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Guest Rooinater

Offroad tires for the subaru. small write up, suby 4x4 tires

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Couldn't some of the info be compiled and/or edited, then put into the USRM? I agree that it's valuable information that should be kept and not forgotten.

 

Just my 2¢ !

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I know it's and old topic, but i guess my question is related to it.

So i own an EA81 hatch, 4 speed with d/r. I'm about to lift it with 4" in a few months and I'm in a big dilema about the tyre syze....

It's not gonna be a daily driver, 90% offroad and highways. The tyres that i'm thinking about are: 195/80/15, 205/75/15 or 215/75/15 (other suggestions?). I am looking for 15" because they are a lot easier (cheaper) to find in where i live (Bulgaria) Am i gonna be OK with them? I mean the engine is bone stock for now (hitachi carb, stock exhaust...) am I going to lose too much power and low end or it will be OK, with the low range gears? Are there going to be any other problems with the reliability of the car?

I'll be happy with any info about the subject or if you link me to a similar topic in the forum. :)

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Read around.There are a bunch of threads on this specific subject.It has to be the most asked question out there.

In a nut shell.It has been done with way larger tires than you are considering.You'll be fine.

cheers

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bulk, I ran 205/75/14"s on my 86 GL carb OHC engine and I still managed 80 on the highway and mileage around 20 or so.

 

Keep in mind though I was was running a 5 speed.   That 4 speed with big tires is gonna damn near lug out the engine when you shift from 2 to 3 unless ur @ redline in second.    The way around it is you use 4 Lo to start out in, once you've ran through those gears you goto 4 hi and then use those 4 gears.  

 

the EA81 is a tough little underpowered engine, but they last FOREVER.  pushrods so you have reliability on your side.  The bad side of that style of car lies almost 100% in the tranny.   With a 5 speed D/R in it, it'd be one hell of a road

 

Its all gonna come down to gearing unless you repower to a 2.2L or a 2.5L.   I'm turning 29"s on my OB with a 2.5L 4.11 gearing AWD gear box and it drives just fine, actually accelerates better than it did stock.  Mileage ~20 mpg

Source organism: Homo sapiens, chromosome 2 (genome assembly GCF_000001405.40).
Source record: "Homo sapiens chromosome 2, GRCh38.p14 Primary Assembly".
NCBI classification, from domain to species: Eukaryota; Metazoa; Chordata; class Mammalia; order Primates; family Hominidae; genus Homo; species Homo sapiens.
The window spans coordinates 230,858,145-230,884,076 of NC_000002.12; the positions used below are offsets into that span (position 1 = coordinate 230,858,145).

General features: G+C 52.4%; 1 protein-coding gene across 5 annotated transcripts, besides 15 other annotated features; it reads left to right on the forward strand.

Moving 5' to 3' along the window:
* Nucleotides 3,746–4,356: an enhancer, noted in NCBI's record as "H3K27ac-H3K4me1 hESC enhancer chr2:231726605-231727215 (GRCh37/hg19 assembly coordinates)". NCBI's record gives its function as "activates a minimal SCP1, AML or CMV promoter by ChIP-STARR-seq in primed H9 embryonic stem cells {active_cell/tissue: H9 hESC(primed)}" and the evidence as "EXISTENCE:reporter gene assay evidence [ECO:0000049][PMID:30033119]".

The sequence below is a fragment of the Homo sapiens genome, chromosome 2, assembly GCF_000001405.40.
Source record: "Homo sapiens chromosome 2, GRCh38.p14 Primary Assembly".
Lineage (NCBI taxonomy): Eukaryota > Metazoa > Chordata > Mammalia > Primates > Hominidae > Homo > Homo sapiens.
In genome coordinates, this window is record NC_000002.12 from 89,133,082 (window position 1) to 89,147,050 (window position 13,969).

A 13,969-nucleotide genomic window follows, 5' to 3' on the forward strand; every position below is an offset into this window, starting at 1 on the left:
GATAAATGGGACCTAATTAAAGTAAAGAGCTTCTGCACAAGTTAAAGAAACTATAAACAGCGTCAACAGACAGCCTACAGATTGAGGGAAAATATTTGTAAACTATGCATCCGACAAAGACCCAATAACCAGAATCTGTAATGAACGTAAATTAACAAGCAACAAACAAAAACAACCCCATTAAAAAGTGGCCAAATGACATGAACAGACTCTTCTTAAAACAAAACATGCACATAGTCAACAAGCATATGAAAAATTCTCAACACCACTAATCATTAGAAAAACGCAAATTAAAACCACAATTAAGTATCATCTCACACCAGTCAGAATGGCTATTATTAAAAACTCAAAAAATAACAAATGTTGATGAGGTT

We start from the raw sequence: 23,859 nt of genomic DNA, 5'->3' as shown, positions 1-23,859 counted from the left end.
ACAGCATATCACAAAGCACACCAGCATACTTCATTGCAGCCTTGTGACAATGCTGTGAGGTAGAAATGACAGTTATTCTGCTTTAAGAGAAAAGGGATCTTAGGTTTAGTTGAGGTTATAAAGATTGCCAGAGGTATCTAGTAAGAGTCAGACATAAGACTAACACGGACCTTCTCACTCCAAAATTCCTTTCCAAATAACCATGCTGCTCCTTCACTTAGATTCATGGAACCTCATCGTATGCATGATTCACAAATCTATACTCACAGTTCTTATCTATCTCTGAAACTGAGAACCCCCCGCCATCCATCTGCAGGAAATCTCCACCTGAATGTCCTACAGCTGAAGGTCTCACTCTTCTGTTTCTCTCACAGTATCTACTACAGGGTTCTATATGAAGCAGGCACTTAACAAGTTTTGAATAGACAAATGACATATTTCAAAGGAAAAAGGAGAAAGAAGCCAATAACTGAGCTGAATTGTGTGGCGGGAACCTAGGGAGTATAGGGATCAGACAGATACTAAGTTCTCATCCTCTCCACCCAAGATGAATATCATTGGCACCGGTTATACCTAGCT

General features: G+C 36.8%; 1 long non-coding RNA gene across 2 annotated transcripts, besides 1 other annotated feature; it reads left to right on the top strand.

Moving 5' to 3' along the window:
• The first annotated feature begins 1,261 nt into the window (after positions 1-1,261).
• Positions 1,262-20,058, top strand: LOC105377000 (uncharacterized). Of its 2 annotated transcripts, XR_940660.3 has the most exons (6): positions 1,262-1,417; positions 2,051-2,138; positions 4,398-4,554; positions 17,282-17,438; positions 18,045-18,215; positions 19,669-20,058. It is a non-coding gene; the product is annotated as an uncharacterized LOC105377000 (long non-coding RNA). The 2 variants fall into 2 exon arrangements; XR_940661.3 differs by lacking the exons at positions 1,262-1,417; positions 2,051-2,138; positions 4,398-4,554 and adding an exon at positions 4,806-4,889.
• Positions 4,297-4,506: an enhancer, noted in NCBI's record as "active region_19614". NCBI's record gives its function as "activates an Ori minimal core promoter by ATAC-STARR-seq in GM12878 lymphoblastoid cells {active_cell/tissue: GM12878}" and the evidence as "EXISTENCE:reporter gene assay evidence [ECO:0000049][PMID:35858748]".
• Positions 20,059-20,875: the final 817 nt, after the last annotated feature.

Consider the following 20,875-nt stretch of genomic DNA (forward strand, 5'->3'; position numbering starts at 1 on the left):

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I had 29x8.50 r14 super swamped tsl's for a long time and they killed every terrain I went through but they die quick on the road. I am now running a set of 27x8.50 r14 maxxis big horns which suck on all terrain types except pavement which they do great on, low noise, great wear life but I work at Timberline on mount hood and do a lot of snow driving and I am not impressed at all with them.

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I had 29x8.50 r14 super swamped tsl's for a long time and they killed every terrain I went through but they die quick on the road. I am now running a set of 27x8.50 r14 maxxis big horns which suck on all terrain types except pavement which they do great on, low noise, great wear life but I work at Timberline on mount hood and do a lot of snow driving and I am not impressed at all with them.

 

I've got the bighorns, and they work great.  Mud, rocks, deep snow.

 

I will say that if the snow is deep, you must air down and creep.  The agressive paddles will just scoop out snow like a shovel and bury you quick if you are fully aired up and spinning out alot.

 

For deep snow, air down to about 14psi, and DON"T SPIN THE TIRES.  Creep.

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For deep snow I air down alot less than that.On my hatch 15 PSI is my highway pressure so in deep snow I run down into the low single digits.Those are on 31x10.5x15 tires so they might have more plys than normal.

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I have driven in snow many times since I work in the snow and 14 to 18 psi is my hi way pressure as well but the only other mud tide I have had is a tsl so it isn't a fair comparison between the two to be honest. Originally I had not planned on driving this car daily but circumstances changed so I needed a more road friendly tire which big horns do great. They wear great and even and are not loud at all but not my cup of tea for the conditions higher in the hills for snow. Maybe I will try those mud claws smackvt was talking about.

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You guys are nuts.

 

15 psi at 60 mph in a lifted subaru? 

 

That's just dumb.  Need to swerve suddenly?  Popped bead, rolled over......well you see where this could lead.

 

That's REALLY bad advice.

 

 

Now I will agree that airing down lower will help even more in the snow, in my experience, going lower than 14 psi on our relatively small tires (even us big guys) is risking bead seapage, and a flat tire within about 2-3 hours wheeling.  Then the bead pops, and your screwed.  (unless you've got a healthy air source or some starting fluid)

 

Airing down to 14 is resoanble, and you can air back up with a cheapy cigarette lighter pump.  Slowly :(

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I just leave them aired down in the winter because my car only goes from home to work and back then we drive my wifes car if we go anywhere different. It is a pain to air up and down when going to work at 4 in the morning when the road crews have not plowed much and i have to drive 6 miles up Timberline road in three feet of snow. I work early and leave late so I dont encounter too many high manuver situations and it has worked out this far.

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